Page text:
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Department of Public Information . News and Media Division . New York

5 September 2007

Following the Security Council’s decision on 24 August to extend the mandate of the United Nations Interim Force in Lebanon (UNIFIL) for another 12 months, the Force’s Commander said at a Headquarters press conference this afternoon that he looked forward to the continued support of the international community.

The Commander of UNIFIL, Major General Claudio Graziano, said that the adoption of resolution 1773 (2007) was a testament to the international community’s will and determination to stabilize the situation in Lebanon and strengthen security in the area. He appreciated the fact that the Council had emphasized the need for further coordination between UNIFIL and the Lebanese Armed Forces, highlighting that their deployment together had helped to establish a new strategic environment in southern Lebanon. It was also important that the Council had underlined the necessity for UNIFIL to have at its disposal all the necessary means and equipment to fulfil its mandate.

The Council had also energetically called upon all the parties to abide scrupulously by their obligation to respect the safety of UNIFIL and other United Nations personnel, he continued. Finally, it had supported the initiative to strengthen UNIFIL’s investigation capabilities in response to any attack, providing for so-called forensic capabilities.

UNIFIL had originally been established in 1978 to confirm Israeli withdrawal from Lebanon, restore international peace and security and assist the Lebanese Government in restoring its effective authority in the area. Providing background information on the mission, Major General Graziano said that, under the terms of resolution 1701 (2006), which was adopted by the Security Council following the July/August crisis last year, the enhanced “new UNIFIL” was a Chapter VI mission. The role of “UNIFIL-II” was to assist the parties and work together with each of them to make sure they fully implemented the relevant provisions of 1701 and respected the cessation of hostilities. It was important to remember that, as main actors, the Lebanese authorities and the Armed Forces remained in charge of security and law and order in southern Lebanon.

At the same time, UNIFIL had been given substantial authority to act independently, as necessary, he continued. All the parties were now formally compliant with the mission, but should there be any risk of a resumption of hostile activities, UNIFIL’s rules of engagement allowed it to respond as required. The commanders had enough authority to act forcefully when confronted with hostile activity of any kind.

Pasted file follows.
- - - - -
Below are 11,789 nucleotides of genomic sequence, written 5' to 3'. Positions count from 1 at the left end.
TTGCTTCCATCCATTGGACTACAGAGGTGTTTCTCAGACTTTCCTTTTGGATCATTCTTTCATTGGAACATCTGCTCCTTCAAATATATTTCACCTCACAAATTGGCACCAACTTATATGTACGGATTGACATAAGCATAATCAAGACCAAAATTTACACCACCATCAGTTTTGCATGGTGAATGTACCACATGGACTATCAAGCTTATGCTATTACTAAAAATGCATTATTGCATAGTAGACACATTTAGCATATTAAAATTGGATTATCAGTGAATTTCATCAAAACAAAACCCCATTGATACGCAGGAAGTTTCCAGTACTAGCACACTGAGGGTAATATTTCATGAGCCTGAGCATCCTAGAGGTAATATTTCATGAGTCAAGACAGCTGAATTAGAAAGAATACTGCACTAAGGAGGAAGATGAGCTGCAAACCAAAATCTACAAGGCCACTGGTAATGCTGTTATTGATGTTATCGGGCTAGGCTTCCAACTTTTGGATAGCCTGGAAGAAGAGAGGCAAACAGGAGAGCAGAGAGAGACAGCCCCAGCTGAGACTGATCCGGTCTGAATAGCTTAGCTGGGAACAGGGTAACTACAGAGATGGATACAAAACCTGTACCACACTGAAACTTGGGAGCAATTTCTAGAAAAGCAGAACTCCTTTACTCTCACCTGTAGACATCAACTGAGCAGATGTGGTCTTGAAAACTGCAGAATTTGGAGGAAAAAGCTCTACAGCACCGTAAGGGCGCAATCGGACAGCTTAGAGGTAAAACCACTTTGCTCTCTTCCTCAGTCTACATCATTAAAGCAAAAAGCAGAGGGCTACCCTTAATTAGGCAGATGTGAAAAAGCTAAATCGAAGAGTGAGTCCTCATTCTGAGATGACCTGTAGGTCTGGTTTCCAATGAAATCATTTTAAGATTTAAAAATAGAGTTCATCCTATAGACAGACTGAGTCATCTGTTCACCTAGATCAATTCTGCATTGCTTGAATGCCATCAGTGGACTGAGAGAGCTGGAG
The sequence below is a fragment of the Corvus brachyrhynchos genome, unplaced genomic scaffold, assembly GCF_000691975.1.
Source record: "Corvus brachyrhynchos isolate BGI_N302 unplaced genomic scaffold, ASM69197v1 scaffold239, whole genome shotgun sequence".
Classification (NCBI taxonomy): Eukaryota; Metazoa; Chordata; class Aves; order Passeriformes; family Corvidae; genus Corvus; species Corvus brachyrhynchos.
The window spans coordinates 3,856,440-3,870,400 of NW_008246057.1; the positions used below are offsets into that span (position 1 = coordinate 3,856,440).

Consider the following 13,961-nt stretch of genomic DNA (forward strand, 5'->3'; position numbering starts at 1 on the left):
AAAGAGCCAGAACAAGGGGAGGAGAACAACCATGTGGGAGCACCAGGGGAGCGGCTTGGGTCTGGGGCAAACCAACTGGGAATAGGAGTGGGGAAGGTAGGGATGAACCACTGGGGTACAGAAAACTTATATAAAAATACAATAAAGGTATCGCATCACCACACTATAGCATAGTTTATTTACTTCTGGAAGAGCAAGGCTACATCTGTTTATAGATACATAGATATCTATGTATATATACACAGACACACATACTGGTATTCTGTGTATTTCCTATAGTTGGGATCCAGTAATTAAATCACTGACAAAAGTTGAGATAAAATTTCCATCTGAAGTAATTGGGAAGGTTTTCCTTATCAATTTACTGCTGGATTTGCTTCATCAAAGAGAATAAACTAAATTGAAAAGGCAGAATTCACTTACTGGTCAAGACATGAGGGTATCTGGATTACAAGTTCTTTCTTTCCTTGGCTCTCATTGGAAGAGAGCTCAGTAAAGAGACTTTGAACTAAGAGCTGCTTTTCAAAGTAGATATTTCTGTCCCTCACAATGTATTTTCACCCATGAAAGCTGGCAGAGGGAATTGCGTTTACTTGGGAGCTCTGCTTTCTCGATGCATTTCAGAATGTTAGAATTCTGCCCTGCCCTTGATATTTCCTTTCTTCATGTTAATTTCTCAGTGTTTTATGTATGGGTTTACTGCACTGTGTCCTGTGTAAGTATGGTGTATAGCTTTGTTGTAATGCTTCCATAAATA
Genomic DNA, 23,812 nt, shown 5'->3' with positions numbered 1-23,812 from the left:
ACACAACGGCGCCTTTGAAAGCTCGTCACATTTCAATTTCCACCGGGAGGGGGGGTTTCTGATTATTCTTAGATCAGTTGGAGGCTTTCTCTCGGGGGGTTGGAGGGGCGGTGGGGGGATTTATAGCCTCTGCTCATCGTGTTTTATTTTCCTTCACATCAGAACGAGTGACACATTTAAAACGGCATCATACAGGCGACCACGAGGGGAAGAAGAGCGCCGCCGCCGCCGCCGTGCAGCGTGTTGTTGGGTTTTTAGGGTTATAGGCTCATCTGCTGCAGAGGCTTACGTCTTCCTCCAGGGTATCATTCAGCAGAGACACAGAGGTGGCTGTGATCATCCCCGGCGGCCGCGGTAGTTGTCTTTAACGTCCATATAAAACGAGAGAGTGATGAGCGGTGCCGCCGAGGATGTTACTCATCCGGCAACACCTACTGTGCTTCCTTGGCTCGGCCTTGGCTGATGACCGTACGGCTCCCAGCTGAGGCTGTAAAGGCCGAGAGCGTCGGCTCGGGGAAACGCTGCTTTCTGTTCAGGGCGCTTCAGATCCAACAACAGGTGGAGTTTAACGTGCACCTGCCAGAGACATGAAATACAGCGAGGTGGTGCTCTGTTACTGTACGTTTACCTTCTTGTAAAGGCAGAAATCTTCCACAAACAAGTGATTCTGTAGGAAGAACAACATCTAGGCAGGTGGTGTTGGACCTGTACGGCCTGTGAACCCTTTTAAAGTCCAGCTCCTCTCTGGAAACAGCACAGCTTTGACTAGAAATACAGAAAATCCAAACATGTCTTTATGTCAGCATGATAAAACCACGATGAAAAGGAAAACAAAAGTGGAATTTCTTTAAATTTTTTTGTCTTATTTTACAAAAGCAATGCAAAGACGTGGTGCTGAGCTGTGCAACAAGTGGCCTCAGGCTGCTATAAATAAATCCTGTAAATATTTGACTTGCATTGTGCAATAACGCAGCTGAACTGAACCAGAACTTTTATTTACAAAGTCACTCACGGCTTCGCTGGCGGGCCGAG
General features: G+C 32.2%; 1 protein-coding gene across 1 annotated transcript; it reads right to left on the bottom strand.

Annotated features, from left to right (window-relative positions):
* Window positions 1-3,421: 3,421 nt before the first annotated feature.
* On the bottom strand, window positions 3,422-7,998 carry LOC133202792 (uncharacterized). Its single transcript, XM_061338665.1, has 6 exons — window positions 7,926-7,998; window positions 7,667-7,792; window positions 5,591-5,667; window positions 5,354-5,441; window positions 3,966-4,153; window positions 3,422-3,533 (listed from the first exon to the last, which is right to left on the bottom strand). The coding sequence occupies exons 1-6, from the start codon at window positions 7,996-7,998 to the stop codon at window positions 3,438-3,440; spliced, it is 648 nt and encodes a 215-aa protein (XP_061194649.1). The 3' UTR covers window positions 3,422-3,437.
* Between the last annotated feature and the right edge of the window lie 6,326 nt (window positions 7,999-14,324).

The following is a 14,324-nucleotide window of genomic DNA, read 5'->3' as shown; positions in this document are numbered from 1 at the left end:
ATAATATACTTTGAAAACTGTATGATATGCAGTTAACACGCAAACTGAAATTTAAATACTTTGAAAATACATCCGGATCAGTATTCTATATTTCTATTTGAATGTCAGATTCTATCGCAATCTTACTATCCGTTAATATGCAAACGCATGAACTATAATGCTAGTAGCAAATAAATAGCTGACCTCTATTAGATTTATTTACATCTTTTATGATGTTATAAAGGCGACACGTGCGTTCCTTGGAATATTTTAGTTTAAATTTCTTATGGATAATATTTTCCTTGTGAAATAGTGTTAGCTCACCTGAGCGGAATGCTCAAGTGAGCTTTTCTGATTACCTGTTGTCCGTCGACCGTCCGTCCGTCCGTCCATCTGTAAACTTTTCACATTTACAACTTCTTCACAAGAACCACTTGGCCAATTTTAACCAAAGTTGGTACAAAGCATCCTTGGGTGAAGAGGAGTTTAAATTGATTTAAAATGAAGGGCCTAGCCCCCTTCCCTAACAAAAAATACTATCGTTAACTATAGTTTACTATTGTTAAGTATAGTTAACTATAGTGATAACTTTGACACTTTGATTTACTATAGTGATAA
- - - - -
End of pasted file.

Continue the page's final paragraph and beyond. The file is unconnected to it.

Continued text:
Progress had been made in many areas, he said: the situation between the Litani River and the Blue Line had been mostly quiet; the cessation of hostilities had been generally maintained; and the parties seemed determined to respect the agreements. One of the biggest achievements of resolution 1701 had been the return and deployment of the Lebanese Armed Forces in the south of Lebanon, where they represented legality and a new strategic situation in the field. Now, the focus was on setting up adequate security arrangements to prevent the resumption of hostilities. Together with the Lebanese Armed Forces, the mission was also taking concrete measures to ensure that the area of operations was free from any other armed personnel and certain weapons. Another important achievement was tripartite meetings run by UNIFIL, with participation of Israel Defense Forces and Lebanese Armed Forces officers. Among other recent developments, which showed that work still remained to be done, he mentioned two terrorist attacks against UNIFIL and a rocket attack against Israel.

To a question about Israeli violations of Lebanese airspace, he replied such violations happened every day, and the mission took them very seriously. The overflights were a serious violation of the authority of the Lebanese authorities. The issue had been raised during the tripartite meetings, and the answer from the Israel Defense Forces had been that violations would continue as long as the two kidnapped Israeli soldiers were not given back to their families and there was no secure control of the borders to avoid any smuggling to Lebanon through other countries. Of course, the matter had to be resolved through a political process and confidence-building measures.